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Carpe Diem’s Movie Buff Extravaganza presents– An Argument for Ambiguity in Horror: Sometimes Less is More

Minor to Major spoilers for/Films highlighted:





One thing that used to bother me when I watched movies was their sense of ambiguity. That when the lights in a theater were shining on me afterwards, the answers for the film which I sat through were not always there, that certain story elements were not always made clear.

It is this same intentional obscurity which is something I have grown to love, and those types of movies tend to be the ones I enjoy most now. Ambiguity is by definition, the quality of being open to more than one interpretation. To an audience member, that means everyone can walk away from a movie with a very different idea of what an ending or plot point actually meant.

In no genre is the beauty of incertitude more easily illustrated than horror films.

Below this piece’s title are are several horror movies that I admire for handling ambiguity incredibly well. When this ambiguity was taken away, it demystified the effect of these movies and other times,when it’s used so well, the movies themselves require repeat viewings to make any understanding of them.

I would like to start with Ridley Scott’s Alien and why it’s prequels Prometheus and Alien Covenant puzzle me. First off, in the movie, the alien creature known as the Xenomorph, is found on a distant barren waste of a planet called LV-426. All we as an audience know is that it’s something which as character Ash goes on to say is “the perfect organism, its structural perfection is matched only by its hostility”. This and it’s actions sum up what the xenomorph can do and what makes us fearful of it. The mystery of where it came from is alluded to, there is a derelict ship on the planet which contains the xenomorph eggs. Aboard such ship is a dead pilot with its chest opened up, the implication being that perhaps the xenomorph got loose, found a host, and got loose and managed to cause the ship to crash. Or did it? See we don’t know that answer, the origin of the xenomorphs is very vague with the film keeping focus rather on the alien’s design, and the theme of an alien life form that essentially rapes people against their will so it can continue the species’ lifespan. At the end of the day, Alien relies on the ambiguity of the title monster to fuel a thrilling haunted house horror film on a spaceship.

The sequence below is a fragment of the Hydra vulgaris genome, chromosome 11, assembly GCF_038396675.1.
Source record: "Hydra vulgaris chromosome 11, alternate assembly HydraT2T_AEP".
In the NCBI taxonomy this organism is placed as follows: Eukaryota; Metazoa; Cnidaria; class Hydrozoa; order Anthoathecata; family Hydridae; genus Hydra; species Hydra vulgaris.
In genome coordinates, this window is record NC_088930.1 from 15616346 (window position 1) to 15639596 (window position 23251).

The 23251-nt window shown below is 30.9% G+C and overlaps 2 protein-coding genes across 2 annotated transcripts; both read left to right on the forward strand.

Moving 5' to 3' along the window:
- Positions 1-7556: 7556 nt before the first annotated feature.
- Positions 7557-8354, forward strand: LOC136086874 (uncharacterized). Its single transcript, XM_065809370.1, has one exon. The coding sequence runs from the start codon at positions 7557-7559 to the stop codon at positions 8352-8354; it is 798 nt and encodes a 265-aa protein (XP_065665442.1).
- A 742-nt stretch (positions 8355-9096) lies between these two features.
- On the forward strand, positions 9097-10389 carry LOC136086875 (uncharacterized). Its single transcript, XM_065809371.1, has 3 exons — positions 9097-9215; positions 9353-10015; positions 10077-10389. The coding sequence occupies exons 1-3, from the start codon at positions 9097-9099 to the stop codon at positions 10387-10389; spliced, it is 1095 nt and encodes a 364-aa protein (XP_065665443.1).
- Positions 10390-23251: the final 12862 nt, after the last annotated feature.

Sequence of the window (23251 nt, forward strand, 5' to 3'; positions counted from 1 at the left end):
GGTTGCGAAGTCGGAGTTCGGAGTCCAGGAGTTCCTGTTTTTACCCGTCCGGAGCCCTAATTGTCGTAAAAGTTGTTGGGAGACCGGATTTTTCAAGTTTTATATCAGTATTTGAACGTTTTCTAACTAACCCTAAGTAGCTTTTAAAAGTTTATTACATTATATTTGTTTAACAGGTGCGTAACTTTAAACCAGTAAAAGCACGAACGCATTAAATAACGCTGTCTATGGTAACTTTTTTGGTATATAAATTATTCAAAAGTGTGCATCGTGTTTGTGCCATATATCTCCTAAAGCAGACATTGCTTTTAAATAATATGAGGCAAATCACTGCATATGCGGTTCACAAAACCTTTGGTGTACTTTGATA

Ridley Scott, the director of the original Alien, decided however to further explore the xenomorph’s creation as well as who brought them to LV-426 through his films Prometheus and Alien Covenant, along with any further sequels he does make after this. The problem with such a venture is that you run the huge risk of undermining what was so important about the first Alien film in the first place. Without going into spoilers, so far I think Ridley has done a pretty good job of doing just that. As British film critic Mark Kermode put it “the reason Alien was scary was that it didn’t have backstory, there is an alien, it is a parasite that wonders what’s the next item on the menu. You start undoing that and everything falls apart.” I think he’s spot on. Explaining why the Alien does what it does is like asking “why does the shark in Jaws enjoy afternoon feedings?”

Horror is a genre that relies on several key components, one of which is mystery, the general fear of the unknown. Yet another franchise where ambiguity is key for me has been the Halloween franchise, which should have ended after the first one if I am being honest. What made the main antagonist of Michael Myers unique was the lack of knowledge about him. The original Halloween by John Carpenter relies on the audience not knowing much about the character other than his inception and his attire. He’s tall with a white spray painted William Shatner mask, who carries a knife, and is a mysterious stalker. As Dr. Sam Loomis puts it in the film, “I realized that what was living behind that boy’s eyes was purely and simply….evil.” That’s really all that needs to be known about him. Now, the sequels on the other hand, they went and took that away completely. He’s still a killer but he now was unkillable and his past was being revealed and eventually sympathy started to be generated towards him. First off, he’s a murderer, no amount of sympathy can excuse his brutal killing sprees. Second, understanding the shape that chases you in the dark makes you less afraid of it. Finally, a sense of realism goes a long way in scaring people. Halloween has Michael getting injured several times but it does seem plausible that he could get back up and walk away, maybe not the gunshots and fall off a roof but I can let it slide. What I can’t buy is that Michael was part of the Thorn cult who turned children evil and gave him powers of invincibility. Sounds silly doesn’t it?